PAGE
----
My husband Sean and I have been getting our hands dirty for most of our lives. Sean grew up in New Jersey tending to his very own garden plot as a young child and continued to do so into his teenage years. As an adult, he trained to be a studio potter with a focus on creating functional pieces such as pitchers, tea pots, serving bowls, and mugs thus uniting his love of cooking and working with his hands in clay. During his studies at Juniata College, he began working part-time at Tuscarora Organic Growers Cooperative and New Morning Farm in Hustontown, Pennsylvania. At that time, he also had his own extensive back yard vegetable garden. Then as life sometimes goes, he met a gal (me!)—and before long he was doing more vegetable growing and less pottery.

I grew up in Bethel, Pennsylvania and spent a great deal of my childhood picking up sticks around the house and pulling weeds alongside my siblings in our family garden. My appreciation of the great outdoors coupled with my yearning to travel lead me to volunteering with the Americorps National Civilian Community Corps (NCCC), studying International Sustainable Development, and serving as a Food Security and Agricultural volunteer for the Peace Corps in Nicaragua. After my service, I applied for and was accepted to an apprenticeship position at New Morning Farm that was listed in a Peace Corps job bulletin. Then as life sometimes goes, I met a guy (Sean!)—and before long I was doing more vegetable growing and less international development.

Our love for farming and each other blossomed at New Morning Farm (also known in some farmer circles as “la finca de amor” or “the farm of love”). We were inspired greatly by the owners Jim and Moie Crawford, and after four full-time seasons we decided to set out to experience and co-manage a much smaller vegetable farm operation, Gravity Hill Farm in Titusville, New Jersey. It was a great learning opportunity for us to manage and produce on four acres compared to the previous forty, and during our time there we produced our most prize-winning crop—our daughter, Ginger Mae.

Less than three weeks after Ginger was born, we moved to Washington, Virginia where Sean had been sought out to fill the Farm Manager position at The Farm at Sunnyside. I assumed the role as a consultant to the farm while cultivating and nurturing Ginger at home. The farm’s fifteen acres in production was a scale that really appealed to us and was a natural fit to our own personal views of sustainability. Our experience over those three years further strengthened our business and production abilities and pushed us to take the final leap of faith and start our own farm. But, before leaving Virginia and knowing where we were going, Sean and I thought that after over eight years together it was about time we “tie the knot.” We were married with Ginger by our side on the same day as my parent’s 49th wedding anniversary—November 7th, 2014.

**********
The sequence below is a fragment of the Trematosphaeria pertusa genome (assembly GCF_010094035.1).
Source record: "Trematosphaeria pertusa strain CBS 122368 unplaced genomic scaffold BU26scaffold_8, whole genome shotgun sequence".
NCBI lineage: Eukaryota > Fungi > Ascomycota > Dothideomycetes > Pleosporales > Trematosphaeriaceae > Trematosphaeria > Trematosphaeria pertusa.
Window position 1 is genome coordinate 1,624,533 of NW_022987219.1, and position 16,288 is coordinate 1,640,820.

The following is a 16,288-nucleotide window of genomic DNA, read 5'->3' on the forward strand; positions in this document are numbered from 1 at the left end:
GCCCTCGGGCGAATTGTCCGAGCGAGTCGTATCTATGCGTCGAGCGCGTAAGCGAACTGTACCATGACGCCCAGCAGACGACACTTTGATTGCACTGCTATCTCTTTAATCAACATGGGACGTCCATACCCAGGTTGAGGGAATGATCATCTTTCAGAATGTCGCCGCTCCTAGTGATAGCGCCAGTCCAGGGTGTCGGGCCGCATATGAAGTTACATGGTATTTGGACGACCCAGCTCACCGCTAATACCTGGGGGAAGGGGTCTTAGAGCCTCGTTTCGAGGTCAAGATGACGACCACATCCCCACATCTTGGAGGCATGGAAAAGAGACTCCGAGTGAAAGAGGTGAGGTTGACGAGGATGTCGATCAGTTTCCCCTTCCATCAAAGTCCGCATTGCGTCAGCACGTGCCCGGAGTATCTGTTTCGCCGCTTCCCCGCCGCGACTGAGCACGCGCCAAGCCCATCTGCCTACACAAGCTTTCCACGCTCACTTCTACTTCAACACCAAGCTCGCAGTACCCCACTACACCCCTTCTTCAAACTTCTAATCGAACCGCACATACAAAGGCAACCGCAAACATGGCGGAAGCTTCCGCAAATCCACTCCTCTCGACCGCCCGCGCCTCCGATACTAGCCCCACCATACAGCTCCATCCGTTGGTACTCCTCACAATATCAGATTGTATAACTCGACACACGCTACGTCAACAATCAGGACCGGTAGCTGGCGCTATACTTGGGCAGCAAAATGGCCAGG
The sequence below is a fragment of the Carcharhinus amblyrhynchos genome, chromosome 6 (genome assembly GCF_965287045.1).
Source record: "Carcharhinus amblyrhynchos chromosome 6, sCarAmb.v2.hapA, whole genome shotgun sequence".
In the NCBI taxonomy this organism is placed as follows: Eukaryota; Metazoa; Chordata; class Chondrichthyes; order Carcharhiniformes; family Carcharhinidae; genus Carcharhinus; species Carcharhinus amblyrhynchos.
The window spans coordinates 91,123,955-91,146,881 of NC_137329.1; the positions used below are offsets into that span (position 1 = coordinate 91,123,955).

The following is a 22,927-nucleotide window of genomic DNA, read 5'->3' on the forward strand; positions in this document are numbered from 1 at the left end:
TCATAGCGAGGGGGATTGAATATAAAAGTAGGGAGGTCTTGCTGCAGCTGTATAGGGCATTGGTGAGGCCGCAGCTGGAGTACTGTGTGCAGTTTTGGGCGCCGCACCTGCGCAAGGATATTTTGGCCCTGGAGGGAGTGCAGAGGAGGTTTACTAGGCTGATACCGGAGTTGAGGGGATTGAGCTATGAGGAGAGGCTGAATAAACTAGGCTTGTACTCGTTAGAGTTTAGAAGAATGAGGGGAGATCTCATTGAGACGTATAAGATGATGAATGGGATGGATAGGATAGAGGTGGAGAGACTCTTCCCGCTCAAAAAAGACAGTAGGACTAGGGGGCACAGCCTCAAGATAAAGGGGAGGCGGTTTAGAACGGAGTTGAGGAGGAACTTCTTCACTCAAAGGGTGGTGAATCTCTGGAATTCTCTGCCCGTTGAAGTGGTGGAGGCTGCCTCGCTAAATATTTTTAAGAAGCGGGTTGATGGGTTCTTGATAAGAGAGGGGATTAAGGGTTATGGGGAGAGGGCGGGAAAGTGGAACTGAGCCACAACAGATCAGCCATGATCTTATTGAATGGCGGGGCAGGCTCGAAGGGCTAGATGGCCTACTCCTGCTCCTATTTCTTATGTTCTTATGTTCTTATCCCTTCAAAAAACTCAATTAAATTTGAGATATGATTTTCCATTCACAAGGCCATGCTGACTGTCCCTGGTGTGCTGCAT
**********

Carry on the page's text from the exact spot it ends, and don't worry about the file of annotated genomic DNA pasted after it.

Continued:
Photograph by Molly M. Peterson

We knew we wanted to move back closer to both of our parents and extended family, so we focused on looking at various farm properties for sale throughout eastern Pennsylvania. While a couple of farms seemed like possibilities, when all was said and done, none of them felt like “the one.” It was not until my parents suggested that we should farm the 18 acre plot across the street from their home (where we had had our family garden) that I felt a tug on my heartstrings. Coincidentally, the house next door to my parents was for sale. It was previously the home of my childhood best friend and I had spent almost as much time in this house growing up as I had my own home. We took this as a sign.

This unique situation was not at all what we thought we were looking for. There was absolutely no farming infrastructure and little equipment—which meant we were starting from scratch—a huge undertaking at this point in our lives and farming career. We would have to drill a well and say a prayer that we hit water, install a pump, build a high tunnel and a propagation greenhouse, construct sheds and remodel a garage for produce packing and storage, rehabilitate the decent soil back into a living being, and reestablish native meadows to encourage the endless birds and pollinators to return from my childhood memories. And while the idea of a patchwork farm and home was not what we thought we were looking for, we realized it was everything that we hoped it could be—and it felt right, more than right—it felt like “the one.”

There are many idiomatic phrases in our language that reflect “to come full circle” and these sentiments echo in my head each and every day as I ponder how marvelous and serendipitous our farm’s “birth” came to be. After over nine years of apprenticing and managing three various scaled organic vegetable and fruit farms, I have literally come full circle and back to my home. Now, together with my husband and our daughter, I am once again reaching my hands into the very soil where I planted my first seeds as a young child alongside my own parents. It is profoundly emotional and humbling to acknowledge that often what we most desire, has been right in front of us all along. It just took some time and life experience for us to be able to see it—but more importantly—to be able to feel it.

We appreciate your taking the time to learn more about us and hope that you will consider joining our Farm Stand CSA, visiting us at one of our farm stands, or supporting another local family farm or market that may be closer to you.

~ Jennifer Schmehl & Sean McDermott & Ginger Schmehl-McDermott

Farming as a family is a wild ride!